Over the course of five years, Facebook’s top executives were handed numerous warnings about event pages on the eponymous platform being used to stage hate-filled rallies and other extremist events that called for violence against Muslims and other religious and racial minorities, according to a major U.S. civil rights group.
Muslim Advocates, a national organization working to curb bigotry and xenophobia online, told Gizmodo on Wednesday that it had repeatedly warned Facebook officials about events that promoted violence being brazenly organized under their watch. The warnings, conveyed no fewer than 15 times since 2015, were delivered in writing—but also in person during private meetings at Facebook’s Menlo Park headquarters, and once during an intimate dinner at CEO Mark Zuckerberg’s home.
The civil rights group, which has published a timeline of its interactions with Facebook, said company officials invariably disregarded its warnings. Their collective inaction, spanning half a decade, is now viewed by the group as evidence of a conscious decision by Facebook to permit gun-totting militias and prolific hate groups to hound and threaten ordinary Muslims outside of mosques and religious centers across the country.
Zuckerberg told his employees last month, according to BuzzFeed News, that an “operational mistake” was responsible for its moderators failing to remove a militia event page that had encouraged users to bring weapons to a protest in Kenosha, Wisconsin. The page had been flagged by users at least 455 times.
A 17-year-old white vigilante would go on to kill two people during the clashes in Kenosha after traveling to the state from Illinois. Facebook has denied the militia event is in any way linked to the shooter, whom police allowed to leave the area after he attempting to surrender himself into custody.
Muslim Advocates Public Advocacy Director Scott Simpson said his group had warned Facebook time and again that its event pages were being “weaponized” by white nationalists and militia groups, particularly against American Muslims.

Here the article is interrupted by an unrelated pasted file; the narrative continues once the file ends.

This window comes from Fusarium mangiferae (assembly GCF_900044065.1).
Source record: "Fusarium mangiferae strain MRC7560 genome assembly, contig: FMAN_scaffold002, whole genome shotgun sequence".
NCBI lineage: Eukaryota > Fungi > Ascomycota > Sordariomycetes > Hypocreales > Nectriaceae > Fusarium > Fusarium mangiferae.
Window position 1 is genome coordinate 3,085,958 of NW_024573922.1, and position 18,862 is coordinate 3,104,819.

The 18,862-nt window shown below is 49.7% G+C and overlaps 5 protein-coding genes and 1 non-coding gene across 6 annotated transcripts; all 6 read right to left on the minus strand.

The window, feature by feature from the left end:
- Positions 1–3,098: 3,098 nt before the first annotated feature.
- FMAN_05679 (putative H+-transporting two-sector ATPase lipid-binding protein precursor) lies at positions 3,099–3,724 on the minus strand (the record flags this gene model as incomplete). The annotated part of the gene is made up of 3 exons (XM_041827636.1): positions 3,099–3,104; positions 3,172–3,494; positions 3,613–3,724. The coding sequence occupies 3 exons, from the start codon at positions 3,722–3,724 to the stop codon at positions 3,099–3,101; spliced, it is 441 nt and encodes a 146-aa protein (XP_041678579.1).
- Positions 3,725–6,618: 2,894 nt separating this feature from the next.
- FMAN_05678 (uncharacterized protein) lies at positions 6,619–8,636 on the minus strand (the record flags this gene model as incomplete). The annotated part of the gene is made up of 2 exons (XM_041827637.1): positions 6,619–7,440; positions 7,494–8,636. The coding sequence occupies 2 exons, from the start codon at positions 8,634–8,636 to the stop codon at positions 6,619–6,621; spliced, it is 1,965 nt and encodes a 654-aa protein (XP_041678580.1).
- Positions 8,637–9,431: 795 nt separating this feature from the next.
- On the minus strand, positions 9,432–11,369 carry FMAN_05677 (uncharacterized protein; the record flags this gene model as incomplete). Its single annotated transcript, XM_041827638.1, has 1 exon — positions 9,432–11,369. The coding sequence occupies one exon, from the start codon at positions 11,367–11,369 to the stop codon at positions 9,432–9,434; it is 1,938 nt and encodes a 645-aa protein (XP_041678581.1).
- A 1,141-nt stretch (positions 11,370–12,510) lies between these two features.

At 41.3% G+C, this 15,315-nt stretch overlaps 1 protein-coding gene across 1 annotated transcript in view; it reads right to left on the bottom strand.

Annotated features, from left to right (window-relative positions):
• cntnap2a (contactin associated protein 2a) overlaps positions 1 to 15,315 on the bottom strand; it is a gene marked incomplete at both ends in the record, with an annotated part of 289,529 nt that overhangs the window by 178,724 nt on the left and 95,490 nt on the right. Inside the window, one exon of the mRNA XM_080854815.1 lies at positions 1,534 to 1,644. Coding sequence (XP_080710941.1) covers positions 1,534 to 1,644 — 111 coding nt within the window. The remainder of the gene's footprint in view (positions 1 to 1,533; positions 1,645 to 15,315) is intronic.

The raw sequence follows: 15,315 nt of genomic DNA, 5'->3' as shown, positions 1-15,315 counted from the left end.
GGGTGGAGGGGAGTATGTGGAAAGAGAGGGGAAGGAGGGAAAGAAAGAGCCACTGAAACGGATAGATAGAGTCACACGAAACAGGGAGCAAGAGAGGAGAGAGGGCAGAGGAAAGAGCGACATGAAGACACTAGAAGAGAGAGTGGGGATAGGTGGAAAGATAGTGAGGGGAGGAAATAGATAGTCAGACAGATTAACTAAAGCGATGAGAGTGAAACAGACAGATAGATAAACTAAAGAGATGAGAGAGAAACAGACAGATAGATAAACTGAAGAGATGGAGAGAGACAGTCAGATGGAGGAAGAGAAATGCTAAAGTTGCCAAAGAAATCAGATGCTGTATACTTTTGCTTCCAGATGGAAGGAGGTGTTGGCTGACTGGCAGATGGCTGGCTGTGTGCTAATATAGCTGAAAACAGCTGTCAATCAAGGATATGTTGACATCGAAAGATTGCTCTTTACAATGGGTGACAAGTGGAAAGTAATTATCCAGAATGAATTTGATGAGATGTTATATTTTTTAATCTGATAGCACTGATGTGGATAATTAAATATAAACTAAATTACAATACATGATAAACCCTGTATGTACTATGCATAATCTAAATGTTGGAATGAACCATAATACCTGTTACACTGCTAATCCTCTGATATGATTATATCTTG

“The horror in Kenosha is just one of the many tragic consequences of Facebook’s failure to heed our many warnings,” Simpson said. “Before more lives are lost, Facebook must act now by banning white nationalists, hate groups and militias from using the event pages and banning any event page that includes a call to arms.”
Facebook did not immediately respond to a request for comment. A spokesperson for the company said they are reviewing the timeline published by Muslim Advocates.
Muslim Advocates is a member of Change the Terms, a coalition of more than 50 civil rights organizations that have pressed Facebook to adopt stronger policies against the promotion of racist threats and other hateful content.
Gizmodo reported last year that Facebook Chief Operating Officer Sheryl Sandberg met with Change the Terms during a “town hall” where cameras were not allowed and only a single reporter was permitted inside. Sandberg refused to make any promises when pressed about white supremacist groups recruiting and operating on Facebook, sources in attendance said.
Muslim Advocates said it participated in another small group meeting with Sandberg in October 2017. Sandberg was shown images of Facebook events promoted by white nationalists that targeted mosques around the country and photographs of protesters wielding guns. “Nothing was done,” the group said.
The group’s director, Farhana Khera, attended a dinner at Zuckerberg’s home in November where he was pressed by several participants over the need to address white supremacists organizing on his platform. Muslim Advocates said at the time they left the meeting feeling “hopeful,” convinced Zuckerberg had displayed real interest in the issue. But the participants were also cautious.
Zuckerberg had also recently dined with Tucker Carlson, who has pushed the line on Fox News that white supremacy is simply “a hoax.”